The centerspread – an interview with war hero and Alabama Senator Jeremiah Denton by D. Shone Kirkpatrick – appeared right after Ron Smith’s piece on the Klan rally and cemented ThroTTle’s success at venturing into hard-core politics. Denton gave very few interviews, so this was seen as a coup of sorts by the Editors. Local artistic genius David Powers provided his introductory illustration to the magazine.

The “ThroTTle / lively Arts” section featured an artistically sublime piece by Bill Pahnelas on a subject near and dear to his heart – Richmond’s Grace Street strip. Unable to reconcile the gentrification of the strip with the seedier aspects that it could not tear itself from, Bill lamented the slow yuppie creep in what he considered a personal territorial affront:

“The wooden plate was shut up. The Village was fading fast. Sonny and Buddy, young Achilles and his patrolcus, swaggered their finely shaped butts (in designer jeans only) where they could intimate their most personal desires. A few hard-looking boys in leather jackets hung around outside the now-defunct Sandy’s watching the preppie tide roll in, mammon’s minions.”

“And what of the winos who find their natural habitat on Grace Street?” Bill continued. “Are they an endangered species where fortune turns a favorable eye on the merchants of our beloved strip? Say yes and you smugly dismiss their human proclivity for adaptation. Say no and fork over 50 cents to the next wino you see. It is the contagion of slovenliness, a depletion of the human spirit, spent wads and dried-out orifices that brings them to the streets in search of Eucharistic joys, sacrificing the things of this world for the body and blood of their Lord, the grape.”

Artist and musician Rebby Sharp put in her own 2 cents on her experiences of living in a second-floor apartment on the same strip: “The sharpest contrast in activities is between the transient group of shells clutching the edge of sub-existence, asking for change and drinking it, and the group of ‘well-fed’, car-encased slopeheads out for their finely-honed idea of fun. . . The down-and-outers sitting on my doorstep are the first thing seen each day, and the rowdy hoo-hawers are the last thing heard each night.”

Following the artistic studies of Grace Street was a local music spread, featuring the first Rock and Roll column by Ron Smith and a piece on Richmond radio by Mark Plymale.

Page 14 was Dale’s Parody page, with a anal-obsessive ThroTTle Weather page (patterned after the Washington Post), and another entry in “ThroTTle / TV”. Gale Storm’s “Journey to the Center of Your Meat loaf” was on at 9 PM an channel 12. Chris Reed wrote “Barney Goes to Town” (about Don Knotts’ character Barney Fife, not the purple Dinosaur). The “ThroTTle / Last Blast” was another Jack Moore social satire featuring a talking monkey.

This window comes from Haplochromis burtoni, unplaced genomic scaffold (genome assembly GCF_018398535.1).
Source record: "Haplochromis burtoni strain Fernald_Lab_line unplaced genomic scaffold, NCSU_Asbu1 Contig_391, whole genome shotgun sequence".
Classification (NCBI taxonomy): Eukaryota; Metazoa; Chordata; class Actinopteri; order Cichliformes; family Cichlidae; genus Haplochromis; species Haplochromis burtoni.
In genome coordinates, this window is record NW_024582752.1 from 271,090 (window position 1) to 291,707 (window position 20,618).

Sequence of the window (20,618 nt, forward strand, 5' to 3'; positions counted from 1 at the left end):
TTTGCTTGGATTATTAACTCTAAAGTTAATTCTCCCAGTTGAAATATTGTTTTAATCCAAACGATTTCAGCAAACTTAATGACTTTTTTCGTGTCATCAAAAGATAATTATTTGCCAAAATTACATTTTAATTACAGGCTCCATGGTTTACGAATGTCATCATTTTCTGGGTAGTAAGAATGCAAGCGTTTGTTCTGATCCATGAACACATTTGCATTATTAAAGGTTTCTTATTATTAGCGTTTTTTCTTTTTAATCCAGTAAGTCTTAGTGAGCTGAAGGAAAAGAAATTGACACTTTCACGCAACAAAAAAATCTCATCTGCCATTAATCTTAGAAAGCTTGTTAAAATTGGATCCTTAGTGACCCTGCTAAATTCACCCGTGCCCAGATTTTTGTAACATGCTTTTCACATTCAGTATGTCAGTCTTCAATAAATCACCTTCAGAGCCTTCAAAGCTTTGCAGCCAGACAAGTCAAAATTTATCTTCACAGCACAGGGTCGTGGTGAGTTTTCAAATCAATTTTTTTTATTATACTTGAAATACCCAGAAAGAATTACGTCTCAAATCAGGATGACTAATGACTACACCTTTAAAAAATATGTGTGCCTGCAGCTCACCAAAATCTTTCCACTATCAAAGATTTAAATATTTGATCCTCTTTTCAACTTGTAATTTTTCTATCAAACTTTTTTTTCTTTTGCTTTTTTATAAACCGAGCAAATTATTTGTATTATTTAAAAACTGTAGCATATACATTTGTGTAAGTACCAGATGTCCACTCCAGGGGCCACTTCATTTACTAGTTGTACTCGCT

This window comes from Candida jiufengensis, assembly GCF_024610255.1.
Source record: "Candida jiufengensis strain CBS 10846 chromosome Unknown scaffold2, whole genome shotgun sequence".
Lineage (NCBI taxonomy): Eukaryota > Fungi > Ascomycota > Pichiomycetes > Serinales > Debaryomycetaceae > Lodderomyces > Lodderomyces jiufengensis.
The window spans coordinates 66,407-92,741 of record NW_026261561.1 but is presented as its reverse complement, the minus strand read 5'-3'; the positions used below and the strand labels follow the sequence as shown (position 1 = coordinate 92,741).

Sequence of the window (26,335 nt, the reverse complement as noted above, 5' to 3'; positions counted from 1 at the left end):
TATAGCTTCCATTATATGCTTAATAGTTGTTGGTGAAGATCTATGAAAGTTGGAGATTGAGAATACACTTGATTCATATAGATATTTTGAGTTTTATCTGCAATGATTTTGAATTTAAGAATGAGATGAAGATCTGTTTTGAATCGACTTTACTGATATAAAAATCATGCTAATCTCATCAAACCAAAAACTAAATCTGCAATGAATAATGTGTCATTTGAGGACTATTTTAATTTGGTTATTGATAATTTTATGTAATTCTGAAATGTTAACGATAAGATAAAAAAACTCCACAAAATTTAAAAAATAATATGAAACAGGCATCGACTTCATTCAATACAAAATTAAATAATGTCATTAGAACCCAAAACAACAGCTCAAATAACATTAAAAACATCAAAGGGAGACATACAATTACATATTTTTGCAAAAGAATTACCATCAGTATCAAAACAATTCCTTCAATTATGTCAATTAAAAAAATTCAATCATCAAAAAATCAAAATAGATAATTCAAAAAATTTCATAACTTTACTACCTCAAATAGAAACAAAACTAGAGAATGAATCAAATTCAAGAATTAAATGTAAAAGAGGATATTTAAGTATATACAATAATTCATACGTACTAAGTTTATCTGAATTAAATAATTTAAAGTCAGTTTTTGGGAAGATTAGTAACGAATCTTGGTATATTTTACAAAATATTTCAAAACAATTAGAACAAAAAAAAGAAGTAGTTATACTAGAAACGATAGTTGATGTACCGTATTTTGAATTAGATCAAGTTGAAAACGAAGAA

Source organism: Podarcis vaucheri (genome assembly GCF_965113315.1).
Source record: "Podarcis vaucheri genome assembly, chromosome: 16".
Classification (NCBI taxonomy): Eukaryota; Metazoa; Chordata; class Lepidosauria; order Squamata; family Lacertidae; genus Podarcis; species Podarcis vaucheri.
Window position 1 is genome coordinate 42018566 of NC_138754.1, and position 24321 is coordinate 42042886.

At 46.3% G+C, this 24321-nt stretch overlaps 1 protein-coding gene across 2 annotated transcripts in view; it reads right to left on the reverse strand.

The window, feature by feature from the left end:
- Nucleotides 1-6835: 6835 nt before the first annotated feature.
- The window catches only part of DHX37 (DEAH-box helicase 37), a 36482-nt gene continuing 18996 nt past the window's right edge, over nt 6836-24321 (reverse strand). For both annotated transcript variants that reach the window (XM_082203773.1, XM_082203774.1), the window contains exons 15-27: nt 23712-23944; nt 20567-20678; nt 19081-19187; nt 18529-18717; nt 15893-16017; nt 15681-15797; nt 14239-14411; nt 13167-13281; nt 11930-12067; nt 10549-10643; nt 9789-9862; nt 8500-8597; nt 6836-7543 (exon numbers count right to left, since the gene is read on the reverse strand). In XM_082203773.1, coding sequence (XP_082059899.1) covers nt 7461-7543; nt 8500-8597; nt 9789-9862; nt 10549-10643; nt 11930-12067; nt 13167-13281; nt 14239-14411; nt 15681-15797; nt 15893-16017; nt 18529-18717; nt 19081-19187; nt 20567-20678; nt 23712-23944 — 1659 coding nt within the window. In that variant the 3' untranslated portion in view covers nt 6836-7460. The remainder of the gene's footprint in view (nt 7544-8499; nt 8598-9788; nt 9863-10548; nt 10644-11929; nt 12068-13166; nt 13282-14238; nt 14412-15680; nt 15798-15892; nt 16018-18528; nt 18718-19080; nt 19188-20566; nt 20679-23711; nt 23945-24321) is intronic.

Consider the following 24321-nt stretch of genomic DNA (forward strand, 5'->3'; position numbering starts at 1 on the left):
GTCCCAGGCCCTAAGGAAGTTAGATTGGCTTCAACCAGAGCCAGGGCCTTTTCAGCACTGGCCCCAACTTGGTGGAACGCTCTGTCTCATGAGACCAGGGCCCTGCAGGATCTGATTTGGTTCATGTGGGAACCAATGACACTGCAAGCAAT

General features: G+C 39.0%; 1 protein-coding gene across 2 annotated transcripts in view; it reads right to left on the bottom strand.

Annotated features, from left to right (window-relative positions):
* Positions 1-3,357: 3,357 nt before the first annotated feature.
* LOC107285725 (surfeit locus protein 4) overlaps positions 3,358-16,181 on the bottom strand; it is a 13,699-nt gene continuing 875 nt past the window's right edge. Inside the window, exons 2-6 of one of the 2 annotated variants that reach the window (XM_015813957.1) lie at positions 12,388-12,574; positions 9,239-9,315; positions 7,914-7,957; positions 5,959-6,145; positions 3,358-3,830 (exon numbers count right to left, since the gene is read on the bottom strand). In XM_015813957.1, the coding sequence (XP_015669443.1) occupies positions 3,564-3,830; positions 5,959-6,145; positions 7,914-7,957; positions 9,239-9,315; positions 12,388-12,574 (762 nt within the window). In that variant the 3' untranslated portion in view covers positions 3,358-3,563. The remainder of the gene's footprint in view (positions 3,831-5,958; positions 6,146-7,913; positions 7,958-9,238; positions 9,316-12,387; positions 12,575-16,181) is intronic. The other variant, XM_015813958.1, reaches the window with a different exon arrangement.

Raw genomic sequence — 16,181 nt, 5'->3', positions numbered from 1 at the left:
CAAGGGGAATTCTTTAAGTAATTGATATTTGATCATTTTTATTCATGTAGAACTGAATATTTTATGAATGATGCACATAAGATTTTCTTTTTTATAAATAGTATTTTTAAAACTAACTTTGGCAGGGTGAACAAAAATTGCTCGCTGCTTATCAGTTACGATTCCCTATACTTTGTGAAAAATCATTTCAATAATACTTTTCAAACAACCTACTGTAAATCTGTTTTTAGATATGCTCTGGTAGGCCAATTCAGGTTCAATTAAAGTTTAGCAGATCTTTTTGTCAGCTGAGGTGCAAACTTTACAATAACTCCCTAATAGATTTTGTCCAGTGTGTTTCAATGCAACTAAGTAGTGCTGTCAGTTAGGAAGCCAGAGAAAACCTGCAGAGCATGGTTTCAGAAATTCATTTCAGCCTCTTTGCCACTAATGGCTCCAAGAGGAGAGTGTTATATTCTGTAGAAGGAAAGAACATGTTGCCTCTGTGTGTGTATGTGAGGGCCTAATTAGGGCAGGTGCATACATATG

Blue happened to be the color on the Free Lance-Star presses that day, so Dale’s cover came off the presses as a bizarre 1950’s-style clip art collage highlighted in dark royal blue. Another happy accident.

Suburb-B-Q

To make issue #4 even more special, Ronnie Sampson and Nancy Martin came up with an idea to in their words “make ThroTTle more New Yorky”. Hand-stapled on page 3 in 1,000 of the 3,000 copies was a second publication – a photocopied 12-page 3”x4” fanzine called “Subur-B-Q Magazine”, featuring tiny illustrations and flash fiction by such varied stalwart Richmonders as Nancy, Lisa Austin, Jean Hollings and “Art Mutt”, in addition to some of the ThroTTle regulars, such as Dale, Bill, Jack and Ronnie. It was just another way to get more people involved in the excitement of publishing.

Staffers made a party of stapling the tiny magazines together and inserting them randomly back in the bundles of ThroTTles, but in the end it was considered too big a pain to do on a regular basis. Today, ThroTTle #4 with a complete issue of Subur-B-Q intact is quite rare.

The Staff of ThroTTle felt they had completed a major accomplishment with issue #4, and they congratulated themselves on the inclusion of a real second magazine, a real interview with a real U.S. Senator and real advertising in a magazine that started as an erstwhile one-shot whim less than 6 months previous. Mike Fuller was ecstatic as he deposited those checks totaling $135, and would not let one dime of it go for beer.

Although many did wonder how Mike paid for that microwave oven, prompting the nickname “MIKErowave Fuller”.

Coming next: How can Janet Peckinpaugh be intellectual property? Channel 8 tell’s ‘em how, then tries to put ThroTTle out of business.

3 comments:

Anonymous said...

Wow, you must have kept really good notes back then or you were NOT drinking as much beer as the rest of us!
Great and very kind retelling of events 3 decades ago. Bravo, Dale!
Much respect! - Ron Smith

DC SPACE said...

Hey hey hey! I contributed the John Waters article... can't remember what year but it was a hundred years ago when I lived in DC. The article took place in New York (where I lived for a little while) and originally appeared in one of my own zines. It was great to see it in ThroTTle. I remember talking to one of the bartenders in this bar/club in Richmond (I think it was FLOODZONE) about the Richmond scene. Very groovy! All the way from Okinawa, Japan...PEACE!